• I made a teensy terrarium a few months ago. I’ve opened it up a grand total of two times to add the slightest bit of water, and it’s doing beautifully. No need to add holes for circulation at all.

    @nicole – maybe your jar wasn’t thoroughly cleaned before you started? Don’t give up. These things are so simple really. Just keep experimenting – there’s no such thing as a mistake, just steps along the learning curve.

  • Many many years ago( 40) we tried the same in another mode – we took big glasses or bowles and put tiny plant into them but did not close them – it worked wounderfully and we could raise those tiny plants to big ones so that we soon had to change the glasses.
    Today its not realy ossible because we have two cats and ne of them is rather curious and is eager to try everything that crosses his way so we turned to silk plants ;-))

  • i love this idea, but it seems to not be working for me. there’s condensation inside my jars…and leaving the lid totally cracked isn’t letting the moisture escape. i’m going to leave them be and see what happens, but i’m starting to think that the jars may need to not be upside down.

  • Just completed 2 terrariums today. I’ve been meaning to do this since I first discovered this post, but there was no moss to be found. Well, lucky me, my parking strip grew some gorgeous moss while I was on vacation. I used a Marshmallow Puff jar. Perfect size and shape for this adorable project.

  • I have to do a project on a terrarium. (am in 8th Grade)we have to leave it for 50 days and then write a 100 mark report on it. thanx for all your comments, really has helped!

    a wrod of advice.. i planted seeds, and my plants are all still alive, but my friends who planted actual plants, many of their plants have died from fungi or bacteria or whatever that ws already in the plants, whereas seeds dont contain this. is a beautiful idea for at home!!

  • LAURA:
    there must be condensation inside the jar, as this runs down and waters the soil, otherwise it would dry out!

  • I’ve been terrarium “farming” for about a year now – both moss and desert. The one problem that I have with the moss is that it will eventually (about a week) grow mold or begin to rot, which I assume was a problem with over watering. But then the next batch dried out. So now my last project is using Irish moss from the green house and shifting the jar. But, man, if there is any troubleshoot for white fuzzy moss growth, I could use it!

  • terrariums are fun to experiment with. I remember having a science class project involving one back in middle school. I don’t remember the project being quite as cool as the pictures on here though. Can these be scaled up into something like a 5 gallon culligan jug. Now that would be cool

  • I love buying or finding moss, placing it in my terrariums with my other plants and waiting to see what grows!

    BIP… are you using horticultural charcoal in your terrariums to prevent mold?

  • alright, I will try this as soon as I can. The charcoal sounds like a good tip by the way..well only one way to find out :)
    I’m slightly (no correction: heavily) addicted to this blog. I ♥ it!!!

  • Those are so cute. I made a found terrarium but had it right side up because the plants rapidly grew much too tall. I found all the plants on a rocky beach in New brunswick. Some grass grew too so i had to take scissors to it an trim frequently.

  • i’d love to do this, and thanks everyone for ideas and tips. now i just got to wait it out till summer for some moss to grow…..hmm….moss should be at about +3 degrees Celsius under a foot of snow so it’s probably still living and not dead. I could go dig some up when I go winter camping. now to find a glass blowing friend to make some nifty jars.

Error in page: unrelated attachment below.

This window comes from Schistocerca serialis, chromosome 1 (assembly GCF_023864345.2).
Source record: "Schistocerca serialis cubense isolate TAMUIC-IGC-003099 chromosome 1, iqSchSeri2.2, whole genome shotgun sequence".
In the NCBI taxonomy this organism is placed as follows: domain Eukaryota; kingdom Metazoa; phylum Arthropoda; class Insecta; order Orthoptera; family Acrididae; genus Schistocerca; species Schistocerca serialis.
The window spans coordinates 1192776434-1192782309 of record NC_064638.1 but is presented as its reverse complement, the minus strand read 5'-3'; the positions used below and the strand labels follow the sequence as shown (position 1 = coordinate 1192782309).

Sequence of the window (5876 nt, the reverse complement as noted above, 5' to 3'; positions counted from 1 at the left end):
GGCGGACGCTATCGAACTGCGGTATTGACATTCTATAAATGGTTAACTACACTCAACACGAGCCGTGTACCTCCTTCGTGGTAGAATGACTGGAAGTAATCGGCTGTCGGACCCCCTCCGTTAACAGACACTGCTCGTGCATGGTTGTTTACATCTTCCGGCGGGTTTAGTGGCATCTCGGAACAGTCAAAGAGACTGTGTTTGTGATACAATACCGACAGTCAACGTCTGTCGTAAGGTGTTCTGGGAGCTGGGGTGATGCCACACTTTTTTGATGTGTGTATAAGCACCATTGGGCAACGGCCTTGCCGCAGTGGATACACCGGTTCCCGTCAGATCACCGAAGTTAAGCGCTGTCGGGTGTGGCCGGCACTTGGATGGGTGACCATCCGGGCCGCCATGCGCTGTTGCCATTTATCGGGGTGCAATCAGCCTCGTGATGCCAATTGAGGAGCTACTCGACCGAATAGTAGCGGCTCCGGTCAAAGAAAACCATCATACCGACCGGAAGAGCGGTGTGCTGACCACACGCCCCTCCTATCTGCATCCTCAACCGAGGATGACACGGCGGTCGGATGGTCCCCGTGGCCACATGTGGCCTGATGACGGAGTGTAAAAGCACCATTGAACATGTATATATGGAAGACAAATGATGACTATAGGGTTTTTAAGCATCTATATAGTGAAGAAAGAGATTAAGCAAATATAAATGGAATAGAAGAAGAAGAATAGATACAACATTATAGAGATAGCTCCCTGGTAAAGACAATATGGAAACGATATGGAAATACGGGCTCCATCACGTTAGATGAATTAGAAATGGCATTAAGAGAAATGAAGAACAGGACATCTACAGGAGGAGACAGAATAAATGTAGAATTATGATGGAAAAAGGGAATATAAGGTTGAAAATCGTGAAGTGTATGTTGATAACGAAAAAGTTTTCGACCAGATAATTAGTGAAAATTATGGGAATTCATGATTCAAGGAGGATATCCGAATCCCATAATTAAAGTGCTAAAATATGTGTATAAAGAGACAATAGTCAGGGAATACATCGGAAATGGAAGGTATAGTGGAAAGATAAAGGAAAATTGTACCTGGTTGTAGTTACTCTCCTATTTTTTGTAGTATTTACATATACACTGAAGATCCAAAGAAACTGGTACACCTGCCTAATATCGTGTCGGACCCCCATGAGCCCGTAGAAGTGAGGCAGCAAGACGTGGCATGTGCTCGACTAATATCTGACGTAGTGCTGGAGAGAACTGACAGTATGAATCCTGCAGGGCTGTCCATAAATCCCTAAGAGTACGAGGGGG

• i just want to say i have 3 of these that i made that have been thriving for months! every few weeks i crak open the lid run a little water into it and tighten it back up. we will be making these as center pieces for our wedding & as take home gifts for guests.

  • I think I finally know what I’m going to do with those baby food jars I’ve been saving!! Great tutorial!! I’ve added this to my “Terrarium Tutorials & Inspiration” post today. Thanks for sharing!

  • Great idea, I love terrariums but after seeing Ms. Perfect (Martha) doing it on TV, I got scared of the cost and effort and ran the other way. You give me much hope:) I ROFLed after reading Anne’s comments and I am a vegetarian LOL!

  • Hello. When I saw this posted, I could not wait to capture moss and keep it alive within a jar and even have it grow. But now that I have created about 5 little moss terrariums roughly 3 weeks ago, they have all turned brown. I made sure that they got enough water, not too much and they were not in direct sunlight. I believe that they did not get enough oxygen. When opening the jars, it was quite unpleasant, the smell was awful.

    I love moss and hope that after a few trial and errors I’ll be able to sustain some moss. Did anyone else have the same problem and find a solution?

    • natalie

      did the moss turn a light brown and dry up- or a mushy, wet brown? i think it’s best to air on the side of under-watering or over-drying the terrarium, because it can normally bounce back with a little extra water.

      it might be that you need to leave the lid off the terrarium because of the light in your space. i’d consider leaving the lid open and letting the terrarium air out a bit in a space with bright, but indirect, light and seeing if that can sustain the moss.


  • In regards to the moss turning brown after a few weeks, there is a little bit of hick up with watering in this system. You see, moss dose not have a root system in the way that plants do. Water and nutrients are absorbed by the plant itself, IE water has to placed on top of the plant in order for it to absorb water.. Just watering the soil will do very little.

  • My word you people are so stiff and serious,dont be so negative,this is relaxing fun design ideas,not work,surgery or worldly political affairs, adjust,chill.

  • I love your terrariums and easy step-by-step instructions. Do you have any ideas about how to obtain moss during the winter? Can you buy it at a greenhouse or online? I’m craving some green in my apartment this winter. Thanks!

  • Awesome post!! Hi I am one of Japanese Bloger. Can I translate this great post from ENG to JPN??? If you will say “Yes”, It’ll be glad me. THX.